Fisheries and Oceans Canada has more that doubled the critical habitat for killer whales, including a new area off the west coast of Vancouver Island. (DFO map)
The Maa-nulth Treaty Society has called a recent killer whale critical habitat order into question by filing for a judicial review of the DFO’s consultation process.
Larry Johnson, chair of Maa-nulth’s fisheries committee, said Fisheries Oceans Canada’s announcement in December to designate a large section of offshore water west of Barkley Sound as killer whale critical habitat could be contravening stipulations of the Maa-nulth treaty. The DFO’s critical habitat order ties the offshore section to regulations under Canada’s Species at Risk Act.
“It’s written right into our final agreement that the Species at Risk Act must consult with wildlife tables, and our fisheries committee is considered one of those tables,” said Johnson. “There’s prohibitions in SARA that will potentially impact our treaty fishing rights – and aboriginal rights for that matter.”
On Dec. 19 Jonathan Wilkinson, Minister of Fisheries, Oceans and the Canadian Coast Guard, announced that critical habitat for killer whales on B.C.’s coast will more than double to 10,714 square kilometres. This adds to stretches of critical habitat along the south and northeast of Vancouver Island with designated areas north of Haida Gwaii and a large block directly west of Barkley Sound, which includes Swiftsure and La Perouse Banks.
This designation is being imposed to help protect the northern and southern resident killer whales, which are respectively listed as “threatened” and “endangered” under the Species at Risk Act. Although the DFO has not announced any restrictions to fisheries, the declining availability of chinook salmon is cited as a key threat to killer whales, leaving some to fear tightened harvest limits this year off the southwest coast of Vancouver Island.
“That really takes quite a lot of our Maa-nulth domestic fishing area,” said Johnson of the new critical habitat. “Maa-nulth totally agrees that we need to save the killer whales, but are we doing it in a fashion [that’s] a detriment to others?”
“We know that Canadians care deeply about these whales,” stated Minister Wilkinson in his December announcement. “These new critical habitat areas will ensure that the ocean space that the whales frequent and forage for prey is protected for generations to come.”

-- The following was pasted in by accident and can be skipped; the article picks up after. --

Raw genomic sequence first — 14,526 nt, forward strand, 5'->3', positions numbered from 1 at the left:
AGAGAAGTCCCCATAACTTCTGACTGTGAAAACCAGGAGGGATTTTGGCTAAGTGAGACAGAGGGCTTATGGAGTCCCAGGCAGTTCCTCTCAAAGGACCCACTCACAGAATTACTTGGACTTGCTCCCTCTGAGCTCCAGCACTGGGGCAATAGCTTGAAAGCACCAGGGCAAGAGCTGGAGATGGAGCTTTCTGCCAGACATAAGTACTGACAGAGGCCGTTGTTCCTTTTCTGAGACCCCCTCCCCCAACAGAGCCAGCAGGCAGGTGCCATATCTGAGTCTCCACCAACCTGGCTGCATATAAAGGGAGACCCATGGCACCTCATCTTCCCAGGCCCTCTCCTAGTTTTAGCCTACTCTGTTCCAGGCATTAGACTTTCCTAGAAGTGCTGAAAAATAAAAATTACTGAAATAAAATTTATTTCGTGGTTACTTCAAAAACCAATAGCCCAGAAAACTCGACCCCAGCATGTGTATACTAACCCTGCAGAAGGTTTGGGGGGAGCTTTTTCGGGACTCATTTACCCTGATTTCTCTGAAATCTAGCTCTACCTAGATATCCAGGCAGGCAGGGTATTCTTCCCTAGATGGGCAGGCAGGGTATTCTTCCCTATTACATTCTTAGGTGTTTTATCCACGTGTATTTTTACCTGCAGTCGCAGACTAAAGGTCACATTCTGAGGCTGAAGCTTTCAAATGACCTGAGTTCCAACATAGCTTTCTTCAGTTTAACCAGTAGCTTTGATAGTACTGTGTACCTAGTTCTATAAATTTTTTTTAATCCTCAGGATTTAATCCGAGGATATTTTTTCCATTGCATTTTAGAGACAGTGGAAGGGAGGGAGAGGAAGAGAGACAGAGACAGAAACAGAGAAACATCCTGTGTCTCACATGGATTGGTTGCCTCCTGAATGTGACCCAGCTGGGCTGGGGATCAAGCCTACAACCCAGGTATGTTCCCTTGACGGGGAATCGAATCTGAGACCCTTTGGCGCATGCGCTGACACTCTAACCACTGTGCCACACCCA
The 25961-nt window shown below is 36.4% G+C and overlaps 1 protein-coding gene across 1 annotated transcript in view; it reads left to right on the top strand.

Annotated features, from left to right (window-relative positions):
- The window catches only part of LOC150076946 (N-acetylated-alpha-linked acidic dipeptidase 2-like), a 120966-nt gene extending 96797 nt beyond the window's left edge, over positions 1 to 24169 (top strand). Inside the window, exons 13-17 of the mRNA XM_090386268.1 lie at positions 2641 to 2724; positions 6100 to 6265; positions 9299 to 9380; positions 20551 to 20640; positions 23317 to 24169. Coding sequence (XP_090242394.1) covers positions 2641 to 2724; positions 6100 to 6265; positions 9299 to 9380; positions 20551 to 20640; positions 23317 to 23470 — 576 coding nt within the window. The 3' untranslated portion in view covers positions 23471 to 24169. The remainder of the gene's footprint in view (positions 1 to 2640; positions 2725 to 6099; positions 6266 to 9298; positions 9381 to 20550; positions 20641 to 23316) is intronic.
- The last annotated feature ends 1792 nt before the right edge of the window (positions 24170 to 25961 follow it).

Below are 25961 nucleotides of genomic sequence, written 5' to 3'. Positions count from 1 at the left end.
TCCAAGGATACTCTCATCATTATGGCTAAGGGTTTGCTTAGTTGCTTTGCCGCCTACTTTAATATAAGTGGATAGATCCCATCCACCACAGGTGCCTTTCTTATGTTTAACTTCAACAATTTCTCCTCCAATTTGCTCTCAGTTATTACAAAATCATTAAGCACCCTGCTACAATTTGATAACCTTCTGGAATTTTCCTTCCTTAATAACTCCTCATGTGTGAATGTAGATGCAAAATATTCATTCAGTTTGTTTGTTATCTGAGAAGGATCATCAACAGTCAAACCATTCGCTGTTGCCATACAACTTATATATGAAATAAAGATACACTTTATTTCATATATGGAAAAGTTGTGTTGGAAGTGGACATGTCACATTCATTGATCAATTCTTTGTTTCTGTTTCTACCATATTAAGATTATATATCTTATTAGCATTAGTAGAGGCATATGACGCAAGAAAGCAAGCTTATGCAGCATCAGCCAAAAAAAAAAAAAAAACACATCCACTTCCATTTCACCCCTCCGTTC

But Johnson questions if enough evidence was collected to issue the critical habitat order, including gathering input from those who have called the offshore waters home for thousands of years.
“There was a whole bunch of opportunity for them to have meaningful consultation with us, because we had responded on the initial recovery strategy,” he said. “We had requested meetings and we requested information that we didn’t get responses to.”
“There was too many data gaps in terms of why it became an emergency, why they had to add all of this other critical habitat,” added Johnson. “I don’t see the science that backs up that La Perouse Bank is critical habitat.”
Among the scientific studies cited by the DFO to inform the critical habitat order was an advisory report issued in 2017. This study drew upon vessel surveys and acoustic monitoring of whale vocalizations throughout the year off of southwestern Vancouver Island, around Swiftsure Bank.
“Resident killer whales were detected acoustically in the area on one out of every three days, on average, during 2009-2011,” stated the science advisory report. “The area is important for [southern resident killer whales] during summer, when groups make foraging excursions to the west of the currently designated critical habitat, and in winter when whales are mostly absent from the identified critical habitat, but frequently use this area.”
A judicial review of the critical habitat order would entail an assessment of the correspondence between federal departments and Maa-nulth. As one of the few modern-day treaties in British Columbia, the Maa-nulth Final agreement came into effect in 2011, setting out the rights and benefits that are tied to the land and resources of five Nuu-chah-nulth nations: Huu-ay-aht, Uchucklesaht, Toquaht, Ucluelet and Ka:'yu:'k't'h'/Che:k'tles7et'h'. The treaty was signed by the First Nations, British Columbia and Canada to bring certainly to the five nations’ aboriginal rights in their territorial land and waters.